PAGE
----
No kid likes playing indoors all the time—they yearn for fresh air and the freedom of the outdoors. As parents, you may sometimes have to mitigate those desires with the need to keep your kids safe. To that end, here are three rules which you should teach your kids about how to play outside safely.
Don’t Hide In or Around Cars
Children who play outdoors need to be taught a fundamental truth: Cars have the potential to be very dangerous, even if they are parked. Kids love to play hide and seek or run near where cars may drive. As such, they should be taught not be hide in unlocked cars or under parked ones. After all, you never know when the driver may return to their car and drive off, accidentally taking the child with them for an unwanted ride. This also goes for cars which are parked. Fifty children are backed over each week because drivers could not see them. Children under five years old are the most at risk. This is why it’s very important to teach your kids to not play at the ends of driveways.
There’s a Difference Between Good and Bad Strangers
When it comes to kids and strangers, there is a tough balance to achieve. On one hand, we want our children to be aware that there are bad people in the world who have bad intentions, but on the other hand, the vast majority of people are good and well-intended. As such, it’s important that parents teach kids how to recognize the difference. Good strangers, for example, are adults in positions of authority. Bad strangers are adults who may try to separate kids from their parents or familiar places or adults who just make a kid uncomfortable. Teach them these warning signs, and remind them that it is okay to get an adult if they are scared or nervous.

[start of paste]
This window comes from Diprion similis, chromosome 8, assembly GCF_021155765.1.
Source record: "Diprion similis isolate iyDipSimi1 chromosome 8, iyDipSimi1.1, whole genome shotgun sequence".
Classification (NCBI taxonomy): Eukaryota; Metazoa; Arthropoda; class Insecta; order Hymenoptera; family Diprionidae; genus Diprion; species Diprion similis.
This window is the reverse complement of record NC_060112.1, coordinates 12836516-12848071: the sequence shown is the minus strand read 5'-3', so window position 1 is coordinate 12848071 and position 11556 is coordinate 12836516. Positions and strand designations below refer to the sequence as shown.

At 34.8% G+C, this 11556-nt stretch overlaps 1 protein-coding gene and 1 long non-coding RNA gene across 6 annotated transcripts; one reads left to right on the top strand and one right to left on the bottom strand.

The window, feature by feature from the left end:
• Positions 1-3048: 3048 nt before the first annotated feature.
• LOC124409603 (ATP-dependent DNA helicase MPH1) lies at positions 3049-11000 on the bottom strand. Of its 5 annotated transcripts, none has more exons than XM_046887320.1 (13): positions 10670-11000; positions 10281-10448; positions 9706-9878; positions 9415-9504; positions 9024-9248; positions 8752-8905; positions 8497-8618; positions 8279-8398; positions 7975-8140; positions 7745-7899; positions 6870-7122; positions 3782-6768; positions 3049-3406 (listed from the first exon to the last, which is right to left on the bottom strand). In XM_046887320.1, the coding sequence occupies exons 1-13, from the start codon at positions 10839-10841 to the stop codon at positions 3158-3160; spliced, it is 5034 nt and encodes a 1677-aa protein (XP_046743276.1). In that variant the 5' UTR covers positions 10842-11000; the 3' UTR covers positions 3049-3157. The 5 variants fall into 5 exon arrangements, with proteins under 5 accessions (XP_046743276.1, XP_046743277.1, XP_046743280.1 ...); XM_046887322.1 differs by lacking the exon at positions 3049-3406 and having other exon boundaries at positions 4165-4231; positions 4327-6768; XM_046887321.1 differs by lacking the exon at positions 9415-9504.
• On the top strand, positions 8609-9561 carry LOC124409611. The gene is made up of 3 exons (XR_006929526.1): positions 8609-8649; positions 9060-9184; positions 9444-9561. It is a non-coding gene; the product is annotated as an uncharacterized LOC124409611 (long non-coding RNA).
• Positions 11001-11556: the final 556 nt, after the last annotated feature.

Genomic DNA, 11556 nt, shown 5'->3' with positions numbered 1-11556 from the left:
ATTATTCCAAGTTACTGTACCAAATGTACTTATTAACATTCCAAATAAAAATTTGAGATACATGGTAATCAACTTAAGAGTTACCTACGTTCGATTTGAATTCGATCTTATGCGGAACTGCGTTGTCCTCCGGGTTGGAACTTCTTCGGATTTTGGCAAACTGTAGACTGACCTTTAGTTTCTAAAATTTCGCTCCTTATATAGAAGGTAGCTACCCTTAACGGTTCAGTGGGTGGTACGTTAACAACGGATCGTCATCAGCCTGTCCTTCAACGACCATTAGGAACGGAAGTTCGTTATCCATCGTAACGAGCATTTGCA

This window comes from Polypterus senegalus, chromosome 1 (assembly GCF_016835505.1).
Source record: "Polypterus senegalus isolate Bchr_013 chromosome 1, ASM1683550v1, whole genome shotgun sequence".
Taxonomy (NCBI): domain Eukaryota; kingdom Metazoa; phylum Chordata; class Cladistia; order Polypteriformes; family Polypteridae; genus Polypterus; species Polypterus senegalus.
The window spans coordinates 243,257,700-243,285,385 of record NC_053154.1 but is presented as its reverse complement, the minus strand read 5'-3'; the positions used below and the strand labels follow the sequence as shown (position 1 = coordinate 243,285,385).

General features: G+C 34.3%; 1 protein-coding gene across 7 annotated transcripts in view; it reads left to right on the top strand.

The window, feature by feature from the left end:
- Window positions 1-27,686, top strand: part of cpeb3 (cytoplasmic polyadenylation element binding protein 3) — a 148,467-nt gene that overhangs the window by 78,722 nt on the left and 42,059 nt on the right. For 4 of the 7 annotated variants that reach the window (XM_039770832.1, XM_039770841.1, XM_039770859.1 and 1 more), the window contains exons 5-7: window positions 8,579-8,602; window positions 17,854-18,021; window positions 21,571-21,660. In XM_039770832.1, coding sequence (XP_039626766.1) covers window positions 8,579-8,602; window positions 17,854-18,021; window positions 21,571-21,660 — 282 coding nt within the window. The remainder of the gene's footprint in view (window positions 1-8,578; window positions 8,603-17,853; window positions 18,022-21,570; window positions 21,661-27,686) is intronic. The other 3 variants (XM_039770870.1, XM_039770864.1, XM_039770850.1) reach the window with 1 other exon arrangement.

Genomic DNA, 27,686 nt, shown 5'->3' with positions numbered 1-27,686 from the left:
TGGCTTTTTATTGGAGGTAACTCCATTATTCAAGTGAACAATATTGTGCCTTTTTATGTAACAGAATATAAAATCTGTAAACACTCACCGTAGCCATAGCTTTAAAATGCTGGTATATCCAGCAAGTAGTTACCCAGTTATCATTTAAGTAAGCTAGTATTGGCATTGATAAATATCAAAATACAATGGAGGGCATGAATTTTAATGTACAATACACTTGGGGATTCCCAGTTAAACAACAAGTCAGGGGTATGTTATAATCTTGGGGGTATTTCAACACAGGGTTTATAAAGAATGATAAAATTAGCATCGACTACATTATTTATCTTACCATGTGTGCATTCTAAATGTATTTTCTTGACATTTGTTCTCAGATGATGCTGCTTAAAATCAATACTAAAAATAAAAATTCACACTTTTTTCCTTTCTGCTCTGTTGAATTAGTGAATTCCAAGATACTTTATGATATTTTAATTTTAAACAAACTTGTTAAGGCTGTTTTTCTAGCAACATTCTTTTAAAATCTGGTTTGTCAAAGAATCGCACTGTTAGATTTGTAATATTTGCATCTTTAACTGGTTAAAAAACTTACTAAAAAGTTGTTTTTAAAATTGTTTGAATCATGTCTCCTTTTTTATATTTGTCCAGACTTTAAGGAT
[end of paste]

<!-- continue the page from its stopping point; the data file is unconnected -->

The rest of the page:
Know When to Get an Adult
Kids who are old enough to play outside should know when they have encountered a situation in which they need a grownup. As such, parents and adults should be very clear: If you need help, here is how to get it, and here is where to find us. Common situations include a child being hurt, being approached by someone who makes them uncomfortable, hazardous weather, discovering unfamiliar objects (such as syringes or weapons), and finding injured animals. In situations like these, it’s always better to tell a child to err on the side of caution.
A child needs to learn independence and self-reliance in order to become a fully-functioning adult. However, they shouldn’t be expected to learn these lessons too early. As parents, your job is to try to walk that fine line between encouraging safety and helping your child learn how to be their own person. Follow these tips, and you will be well on your way to ensuring that your child can learn how to play outside in a way that is fun, safe, and enriching.
Playing outside is important for kids. Let Recess Cleveland create a great outdoor event for your kids!